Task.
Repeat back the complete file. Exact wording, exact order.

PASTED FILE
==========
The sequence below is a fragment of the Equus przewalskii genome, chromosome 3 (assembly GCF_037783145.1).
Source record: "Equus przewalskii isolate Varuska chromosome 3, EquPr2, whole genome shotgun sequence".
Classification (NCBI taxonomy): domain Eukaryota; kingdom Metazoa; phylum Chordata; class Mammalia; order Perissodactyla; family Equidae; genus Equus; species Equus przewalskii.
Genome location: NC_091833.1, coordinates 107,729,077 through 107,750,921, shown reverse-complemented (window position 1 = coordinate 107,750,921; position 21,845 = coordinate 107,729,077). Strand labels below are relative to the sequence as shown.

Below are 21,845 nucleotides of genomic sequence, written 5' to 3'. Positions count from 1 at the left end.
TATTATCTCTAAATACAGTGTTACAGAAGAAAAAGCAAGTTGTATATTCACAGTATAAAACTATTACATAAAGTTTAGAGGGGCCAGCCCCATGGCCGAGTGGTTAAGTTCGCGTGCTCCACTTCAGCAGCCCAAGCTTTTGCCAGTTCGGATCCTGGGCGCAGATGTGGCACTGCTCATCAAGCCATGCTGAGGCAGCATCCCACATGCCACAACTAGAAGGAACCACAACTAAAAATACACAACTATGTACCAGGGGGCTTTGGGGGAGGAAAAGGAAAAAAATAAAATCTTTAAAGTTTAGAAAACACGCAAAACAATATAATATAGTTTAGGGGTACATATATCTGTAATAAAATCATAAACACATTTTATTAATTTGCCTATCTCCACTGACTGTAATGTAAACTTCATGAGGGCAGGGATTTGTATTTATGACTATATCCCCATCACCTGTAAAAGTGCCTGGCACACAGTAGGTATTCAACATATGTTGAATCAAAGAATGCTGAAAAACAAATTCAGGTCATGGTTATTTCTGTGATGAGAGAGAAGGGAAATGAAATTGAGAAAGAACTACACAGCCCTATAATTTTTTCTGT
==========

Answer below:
The sequence below is a fragment of the Equus przewalskii genome, chromosome 3 (assembly GCF_037783145.1).
Source record: "Equus przewalskii isolate Varuska chromosome 3, EquPr2, whole genome shotgun sequence".
Classification (NCBI taxonomy): domain Eukaryota; kingdom Metazoa; phylum Chordata; class Mammalia; order Perissodactyla; family Equidae; genus Equus; species Equus przewalskii.
Genome location: NC_091833.1, coordinates 107,729,077 through 107,750,921, shown reverse-complemented (window position 1 = coordinate 107,750,921; position 21,845 = coordinate 107,729,077). Strand labels below are relative to the sequence as shown.

Below are 21,845 nucleotides of genomic sequence, written 5' to 3'. Positions count from 1 at the left end.
TATTATCTCTAAATACAGTGTTACAGAAGAAAAAGCAAGTTGTATATTCACAGTATAAAACTATTACATAAAGTTTAGAGGGGCCAGCCCCATGGCCGAGTGGTTAAGTTCGCGTGCTCCACTTCAGCAGCCCAAGCTTTTGCCAGTTCGGATCCTGGGCGCAGATGTGGCACTGCTCATCAAGCCATGCTGAGGCAGCATCCCACATGCCACAACTAGAAGGAACCACAACTAAAAATACACAACTATGTACCAGGGGGCTTTGGGGGAGGAAAAGGAAAAAAATAAAATCTTTAAAGTTTAGAAAACACGCAAAACAATATAATATAGTTTAGGGGTACATATATCTGTAATAAAATCATAAACACATTTTATTAATTTGCCTATCTCCACTGACTGTAATGTAAACTTCATGAGGGCAGGGATTTGTATTTATGACTATATCCCCATCACCTGTAAAAGTGCCTGGCACACAGTAGGTATTCAACATATGTTGAATCAAAGAATGCTGAAAAACAAATTCAGGTCATGGTTATTTCTGTGATGAGAGAGAAGGGAAATGAAATTGAGAAAGAACTACACAGCCCTATAATTTTTTCTGT